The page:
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42 Reviews
5 star:
 (29)
4 star:
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3 star:
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2 star:
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17 of 17 people found the following review helpful
5.0 out of 5 stars i can't stop thinking about this book
I struggled to get up for work having read the second half of this book until 3am, although sense told me to get a good night's sleep just could not put it down! The writing beautiful, lyrical and evocative. The story- absolutely gripping, literally couldn't turn the pages fast enough, yet some of it so gorgeous had to re-read bits. The ending very poignant, and a week...
Published on 23 July 2010 by maggie powell

versus
15 of 16 people found the following review helpful
2.0 out of 5 stars Not good enough, Mr Kindle
I really enjoyed this novel. On a European train journey, I was actually wishing the journey was even longer to try and finish the book! Splendid evocation of Occupied and Vichy France. Nice balance between the British pilot's belief in his own 'immortality' and the absolute pious faith of Francoise the young besotted farm-girl.

In contrast to some other...
Published on 30 July 2012 by Officer Dibble


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17 of 17 people found the following review helpful
5.0 out of 5 stars i can't stop thinking about this book, 23 July 2010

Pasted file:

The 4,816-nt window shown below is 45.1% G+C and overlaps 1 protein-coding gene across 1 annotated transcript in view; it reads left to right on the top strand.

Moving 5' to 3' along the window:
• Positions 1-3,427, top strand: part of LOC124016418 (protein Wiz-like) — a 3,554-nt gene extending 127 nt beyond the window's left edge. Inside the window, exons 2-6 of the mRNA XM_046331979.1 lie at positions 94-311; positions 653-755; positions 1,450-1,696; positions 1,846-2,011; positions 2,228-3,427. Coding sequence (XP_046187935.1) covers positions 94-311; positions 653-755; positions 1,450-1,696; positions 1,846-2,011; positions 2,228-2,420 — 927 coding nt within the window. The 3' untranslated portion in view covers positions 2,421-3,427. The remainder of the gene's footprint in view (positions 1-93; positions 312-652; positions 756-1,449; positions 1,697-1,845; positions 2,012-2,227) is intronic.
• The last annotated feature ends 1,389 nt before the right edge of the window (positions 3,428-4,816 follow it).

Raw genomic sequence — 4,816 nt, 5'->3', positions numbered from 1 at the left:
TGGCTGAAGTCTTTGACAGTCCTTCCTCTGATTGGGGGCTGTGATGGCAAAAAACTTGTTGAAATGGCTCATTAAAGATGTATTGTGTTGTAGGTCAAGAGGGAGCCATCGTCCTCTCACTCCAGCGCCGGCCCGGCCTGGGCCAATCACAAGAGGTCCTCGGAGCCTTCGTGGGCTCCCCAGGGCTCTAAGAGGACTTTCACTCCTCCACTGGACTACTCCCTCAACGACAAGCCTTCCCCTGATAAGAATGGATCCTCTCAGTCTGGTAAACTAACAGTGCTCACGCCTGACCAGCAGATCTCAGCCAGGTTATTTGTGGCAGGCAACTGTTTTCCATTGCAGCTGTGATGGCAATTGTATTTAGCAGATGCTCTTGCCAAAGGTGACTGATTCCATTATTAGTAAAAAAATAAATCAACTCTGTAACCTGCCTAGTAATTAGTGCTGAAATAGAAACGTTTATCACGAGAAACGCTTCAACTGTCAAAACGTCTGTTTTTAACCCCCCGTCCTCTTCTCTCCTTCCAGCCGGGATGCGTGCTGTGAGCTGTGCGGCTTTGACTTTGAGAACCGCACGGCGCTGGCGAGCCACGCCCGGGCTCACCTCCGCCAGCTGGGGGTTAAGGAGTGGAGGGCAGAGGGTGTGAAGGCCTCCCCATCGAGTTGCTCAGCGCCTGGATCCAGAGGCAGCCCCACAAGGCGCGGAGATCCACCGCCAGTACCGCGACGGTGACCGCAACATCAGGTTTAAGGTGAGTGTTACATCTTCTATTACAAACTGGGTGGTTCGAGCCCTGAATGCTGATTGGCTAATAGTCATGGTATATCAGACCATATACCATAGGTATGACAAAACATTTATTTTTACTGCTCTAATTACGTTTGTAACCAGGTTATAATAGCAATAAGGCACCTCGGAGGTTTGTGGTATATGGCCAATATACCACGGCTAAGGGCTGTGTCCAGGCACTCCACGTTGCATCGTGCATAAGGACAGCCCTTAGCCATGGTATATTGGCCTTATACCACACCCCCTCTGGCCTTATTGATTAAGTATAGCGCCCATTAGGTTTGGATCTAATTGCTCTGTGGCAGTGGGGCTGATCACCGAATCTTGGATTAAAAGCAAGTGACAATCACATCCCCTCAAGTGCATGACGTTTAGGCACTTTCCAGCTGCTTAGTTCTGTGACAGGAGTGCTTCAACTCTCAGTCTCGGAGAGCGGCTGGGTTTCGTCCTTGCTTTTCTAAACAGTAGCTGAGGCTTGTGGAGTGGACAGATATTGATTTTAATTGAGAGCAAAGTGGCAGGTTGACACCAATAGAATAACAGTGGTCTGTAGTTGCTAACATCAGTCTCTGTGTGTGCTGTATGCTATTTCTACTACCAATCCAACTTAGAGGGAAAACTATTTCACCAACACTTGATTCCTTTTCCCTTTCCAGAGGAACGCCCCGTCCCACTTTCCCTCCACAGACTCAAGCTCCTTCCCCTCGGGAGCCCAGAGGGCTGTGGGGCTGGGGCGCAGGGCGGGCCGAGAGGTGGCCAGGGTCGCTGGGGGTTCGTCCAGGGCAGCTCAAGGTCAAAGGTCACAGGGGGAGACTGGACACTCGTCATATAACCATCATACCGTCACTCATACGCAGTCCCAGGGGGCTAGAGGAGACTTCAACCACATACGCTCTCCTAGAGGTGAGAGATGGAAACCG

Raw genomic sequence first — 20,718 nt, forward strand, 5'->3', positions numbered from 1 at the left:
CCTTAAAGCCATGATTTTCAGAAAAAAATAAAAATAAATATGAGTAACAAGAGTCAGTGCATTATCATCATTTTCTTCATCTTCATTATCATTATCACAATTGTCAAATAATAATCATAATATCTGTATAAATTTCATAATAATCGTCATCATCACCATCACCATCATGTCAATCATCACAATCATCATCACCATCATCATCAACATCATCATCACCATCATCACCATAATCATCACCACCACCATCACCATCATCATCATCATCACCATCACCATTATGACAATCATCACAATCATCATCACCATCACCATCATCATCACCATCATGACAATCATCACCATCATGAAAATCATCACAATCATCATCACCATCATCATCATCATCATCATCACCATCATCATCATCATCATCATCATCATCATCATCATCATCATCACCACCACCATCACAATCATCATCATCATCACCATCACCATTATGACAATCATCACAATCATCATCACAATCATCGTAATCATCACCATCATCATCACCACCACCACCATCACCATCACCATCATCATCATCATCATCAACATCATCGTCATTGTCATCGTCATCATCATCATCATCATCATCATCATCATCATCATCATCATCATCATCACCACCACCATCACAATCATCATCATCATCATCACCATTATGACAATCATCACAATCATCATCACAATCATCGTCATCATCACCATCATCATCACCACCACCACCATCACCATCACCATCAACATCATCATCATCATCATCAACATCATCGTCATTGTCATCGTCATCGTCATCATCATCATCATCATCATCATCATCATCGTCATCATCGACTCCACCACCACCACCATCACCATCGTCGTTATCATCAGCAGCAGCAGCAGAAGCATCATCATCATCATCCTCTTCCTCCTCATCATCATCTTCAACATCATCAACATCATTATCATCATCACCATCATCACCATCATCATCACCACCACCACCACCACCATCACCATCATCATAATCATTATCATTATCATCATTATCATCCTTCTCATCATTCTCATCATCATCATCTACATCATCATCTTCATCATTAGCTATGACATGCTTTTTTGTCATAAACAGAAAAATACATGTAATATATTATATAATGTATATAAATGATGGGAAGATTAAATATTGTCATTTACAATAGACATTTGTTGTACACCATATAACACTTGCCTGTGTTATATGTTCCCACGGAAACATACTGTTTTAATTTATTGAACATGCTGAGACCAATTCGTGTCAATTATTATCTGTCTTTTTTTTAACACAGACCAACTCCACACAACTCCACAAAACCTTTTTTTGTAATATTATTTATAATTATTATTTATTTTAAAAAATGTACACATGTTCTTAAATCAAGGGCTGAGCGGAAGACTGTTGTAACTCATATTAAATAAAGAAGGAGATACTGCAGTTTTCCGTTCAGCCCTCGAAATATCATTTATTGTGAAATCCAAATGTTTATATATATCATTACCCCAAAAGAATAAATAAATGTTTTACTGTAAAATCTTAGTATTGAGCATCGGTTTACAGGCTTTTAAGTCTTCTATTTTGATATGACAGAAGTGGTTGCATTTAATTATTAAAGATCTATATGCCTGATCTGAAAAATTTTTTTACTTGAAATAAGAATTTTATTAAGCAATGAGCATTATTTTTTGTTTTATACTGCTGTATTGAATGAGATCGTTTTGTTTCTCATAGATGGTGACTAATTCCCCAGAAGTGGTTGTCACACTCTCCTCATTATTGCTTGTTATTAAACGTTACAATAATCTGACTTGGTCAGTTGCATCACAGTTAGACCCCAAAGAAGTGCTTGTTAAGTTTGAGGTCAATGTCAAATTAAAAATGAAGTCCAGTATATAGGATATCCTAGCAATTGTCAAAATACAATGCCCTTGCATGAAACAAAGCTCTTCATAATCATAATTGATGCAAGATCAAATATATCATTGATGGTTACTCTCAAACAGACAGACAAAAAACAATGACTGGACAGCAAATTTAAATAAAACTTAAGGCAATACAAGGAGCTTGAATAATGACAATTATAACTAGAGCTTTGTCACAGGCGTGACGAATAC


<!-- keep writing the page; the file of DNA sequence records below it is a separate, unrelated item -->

I struggled to get up for work having read the second half of this book until 3am, although sense told me to get a good night's sleep just could not put it down! The writing beautiful, lyrical and evocative. The story- absolutely gripping, literally couldn't turn the pages fast enough, yet some of it so gorgeous had to re-read bits. The ending very poignant, and a week later I m still thinking about the Mill, the vines, and the beautiful dark eyed Francoise, the Doctor and the old lady left behind to who knows what. The final part, the escape, the shabby town and Marseilles is just amazing, i'm still crouching down hiding with Franklin at the train yard... great and moving ending too. Wish this had been on our reading list at school and why has it not been made into a film?
Absolutely brilliant - one of his finest.
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15 of 16 people found the following review helpful
2.0 out of 5 stars Not good enough, Mr Kindle, 30 July 2012
By 
Officer Dibble (Zummerzet) - See all my reviews
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I really enjoyed this novel. On a European train journey, I was actually wishing the journey was even longer to try and finish the book! Splendid evocation of Occupied and Vichy France. Nice balance between the British pilot's belief in his own 'immortality' and the absolute pious faith of Francoise the young besotted farm-girl.

In contrast to some other reviewers, the ending was moving and it's abruptness added impact - no further spoiler comments from me.